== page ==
Cambridge: Cambridge University Press (ISBN 0-521-84930-6/hbk). xiii, 323 p. £ 45.00; $ 75.00 (2006).
This book is simultaneously a thoroughgoing introduction to certain computational aspects of oriented matroids as developed by the author, his coauthors and students, and others over more than the last quarter of a century, and a platform upon which to begin to learn the Haskell programming language.
The book describes data structures derived from various definitions for “oriented matroid” and Haskell routines to navigate from one data structure to another, as well as routines to produce the dual or minors of a given oriented matroid, to produce the graphic oriented matroid of a given graph, and so forth. Then these tools are employed to study questions of combinatorial topology and geometry, such as “Given a (particular) triangulation of the 3-dimensional sphere, can it be realized as the poset of faces of the boundary of a convex 4-dimensional convex polytope?”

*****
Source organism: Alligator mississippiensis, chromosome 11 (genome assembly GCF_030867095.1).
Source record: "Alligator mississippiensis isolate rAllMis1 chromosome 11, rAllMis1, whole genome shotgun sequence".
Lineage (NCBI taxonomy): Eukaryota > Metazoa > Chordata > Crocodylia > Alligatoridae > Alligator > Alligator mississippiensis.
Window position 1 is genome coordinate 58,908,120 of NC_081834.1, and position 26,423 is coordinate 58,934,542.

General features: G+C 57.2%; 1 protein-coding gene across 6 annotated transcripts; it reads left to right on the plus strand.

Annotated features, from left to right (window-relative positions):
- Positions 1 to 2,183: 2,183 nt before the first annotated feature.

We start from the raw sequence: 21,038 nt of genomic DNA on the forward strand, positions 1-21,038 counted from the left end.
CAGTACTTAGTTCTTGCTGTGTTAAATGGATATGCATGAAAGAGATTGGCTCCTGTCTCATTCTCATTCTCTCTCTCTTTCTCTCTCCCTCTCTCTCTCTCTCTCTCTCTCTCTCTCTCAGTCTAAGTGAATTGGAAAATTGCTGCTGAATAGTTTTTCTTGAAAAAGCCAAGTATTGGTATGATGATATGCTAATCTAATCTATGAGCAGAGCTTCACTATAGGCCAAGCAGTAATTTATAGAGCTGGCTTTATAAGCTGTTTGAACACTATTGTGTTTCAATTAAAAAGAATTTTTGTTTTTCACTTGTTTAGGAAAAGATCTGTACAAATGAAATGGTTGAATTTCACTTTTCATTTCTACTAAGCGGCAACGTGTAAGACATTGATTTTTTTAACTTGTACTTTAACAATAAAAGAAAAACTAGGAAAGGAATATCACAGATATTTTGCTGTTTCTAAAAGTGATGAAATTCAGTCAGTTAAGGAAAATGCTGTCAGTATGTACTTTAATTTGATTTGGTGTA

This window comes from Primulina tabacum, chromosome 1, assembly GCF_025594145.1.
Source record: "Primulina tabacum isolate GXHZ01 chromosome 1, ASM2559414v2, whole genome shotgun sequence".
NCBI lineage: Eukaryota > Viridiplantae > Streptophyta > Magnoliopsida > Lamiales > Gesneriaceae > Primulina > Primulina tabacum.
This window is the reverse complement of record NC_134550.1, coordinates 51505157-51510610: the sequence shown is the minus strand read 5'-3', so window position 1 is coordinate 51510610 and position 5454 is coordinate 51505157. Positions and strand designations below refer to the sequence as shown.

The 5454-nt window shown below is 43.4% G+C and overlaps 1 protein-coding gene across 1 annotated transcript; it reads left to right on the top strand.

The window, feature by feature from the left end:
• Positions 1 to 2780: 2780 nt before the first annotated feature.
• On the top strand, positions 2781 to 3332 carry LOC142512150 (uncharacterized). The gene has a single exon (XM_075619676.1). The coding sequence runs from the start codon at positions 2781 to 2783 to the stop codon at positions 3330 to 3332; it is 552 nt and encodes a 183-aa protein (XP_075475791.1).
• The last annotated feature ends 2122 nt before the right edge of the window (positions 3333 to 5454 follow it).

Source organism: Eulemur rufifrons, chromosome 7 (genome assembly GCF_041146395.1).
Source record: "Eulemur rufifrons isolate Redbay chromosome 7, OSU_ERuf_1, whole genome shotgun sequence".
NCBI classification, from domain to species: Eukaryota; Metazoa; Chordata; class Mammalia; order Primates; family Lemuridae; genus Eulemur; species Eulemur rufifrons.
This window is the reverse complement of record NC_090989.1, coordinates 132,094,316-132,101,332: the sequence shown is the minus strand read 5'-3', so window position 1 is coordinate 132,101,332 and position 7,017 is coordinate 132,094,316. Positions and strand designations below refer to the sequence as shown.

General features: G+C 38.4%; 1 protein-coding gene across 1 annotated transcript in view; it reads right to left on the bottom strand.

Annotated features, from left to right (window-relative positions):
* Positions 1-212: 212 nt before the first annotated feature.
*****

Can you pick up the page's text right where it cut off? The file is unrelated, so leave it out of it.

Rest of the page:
Several instances of this question are answered, with the aid of more specialized Haskell code. For the sphere problem and many others, a two-step process is used: First decide whether or not the sphere triangulation can be realized as an oriented matroid polytope; then, if so, decide whether or not the oriented matroid(s) found can be realized by matrices. Other applications are considered; in particular, a later chapter considers the realizability of subdivisions of the torus and of surfaces of higher genus by geometric polygons in space. The complete Haskell code is included, documented, and used to help with explanations of the mathematical content. A short Haskell tutorial is included in an appendix.
For illustrative purposes, the book contains not only a large number of colorful pictures of oriented matroids, but also pictures of artwork, by various artists, all having oriented matroid themes; the book, itself, is perhaps a piece of art.